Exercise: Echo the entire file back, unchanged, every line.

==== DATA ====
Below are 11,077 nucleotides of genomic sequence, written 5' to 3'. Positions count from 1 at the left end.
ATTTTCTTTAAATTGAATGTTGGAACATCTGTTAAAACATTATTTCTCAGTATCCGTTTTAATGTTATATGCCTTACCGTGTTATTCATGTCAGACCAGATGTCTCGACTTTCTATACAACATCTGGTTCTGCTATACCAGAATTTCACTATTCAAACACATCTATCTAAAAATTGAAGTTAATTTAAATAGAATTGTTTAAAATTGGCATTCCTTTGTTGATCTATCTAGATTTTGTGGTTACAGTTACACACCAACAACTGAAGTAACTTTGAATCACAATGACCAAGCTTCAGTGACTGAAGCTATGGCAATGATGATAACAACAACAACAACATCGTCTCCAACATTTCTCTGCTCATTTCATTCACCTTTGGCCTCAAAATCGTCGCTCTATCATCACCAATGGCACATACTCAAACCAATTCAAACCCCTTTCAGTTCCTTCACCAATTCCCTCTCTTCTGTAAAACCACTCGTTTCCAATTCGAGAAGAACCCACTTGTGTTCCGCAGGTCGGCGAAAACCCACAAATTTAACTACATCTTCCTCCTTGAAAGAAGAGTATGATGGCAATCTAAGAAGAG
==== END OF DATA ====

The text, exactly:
Below are 11,077 nucleotides of genomic sequence, written 5' to 3'. Positions count from 1 at the left end.
ATTTTCTTTAAATTGAATGTTGGAACATCTGTTAAAACATTATTTCTCAGTATCCGTTTTAATGTTATATGCCTTACCGTGTTATTCATGTCAGACCAGATGTCTCGACTTTCTATACAACATCTGGTTCTGCTATACCAGAATTTCACTATTCAAACACATCTATCTAAAAATTGAAGTTAATTTAAATAGAATTGTTTAAAATTGGCATTCCTTTGTTGATCTATCTAGATTTTGTGGTTACAGTTACACACCAACAACTGAAGTAACTTTGAATCACAATGACCAAGCTTCAGTGACTGAAGCTATGGCAATGATGATAACAACAACAACAACATCGTCTCCAACATTTCTCTGCTCATTTCATTCACCTTTGGCCTCAAAATCGTCGCTCTATCATCACCAATGGCACATACTCAAACCAATTCAAACCCCTTTCAGTTCCTTCACCAATTCCCTCTCTTCTGTAAAACCACTCGTTTCCAATTCGAGAAGAACCCACTTGTGTTCCGCAGGTCGGCGAAAACCCACAAATTTAACTACATCTTCCTCCTTGAAAGAAGAGTATGATGGCAATCTAAGAAGAG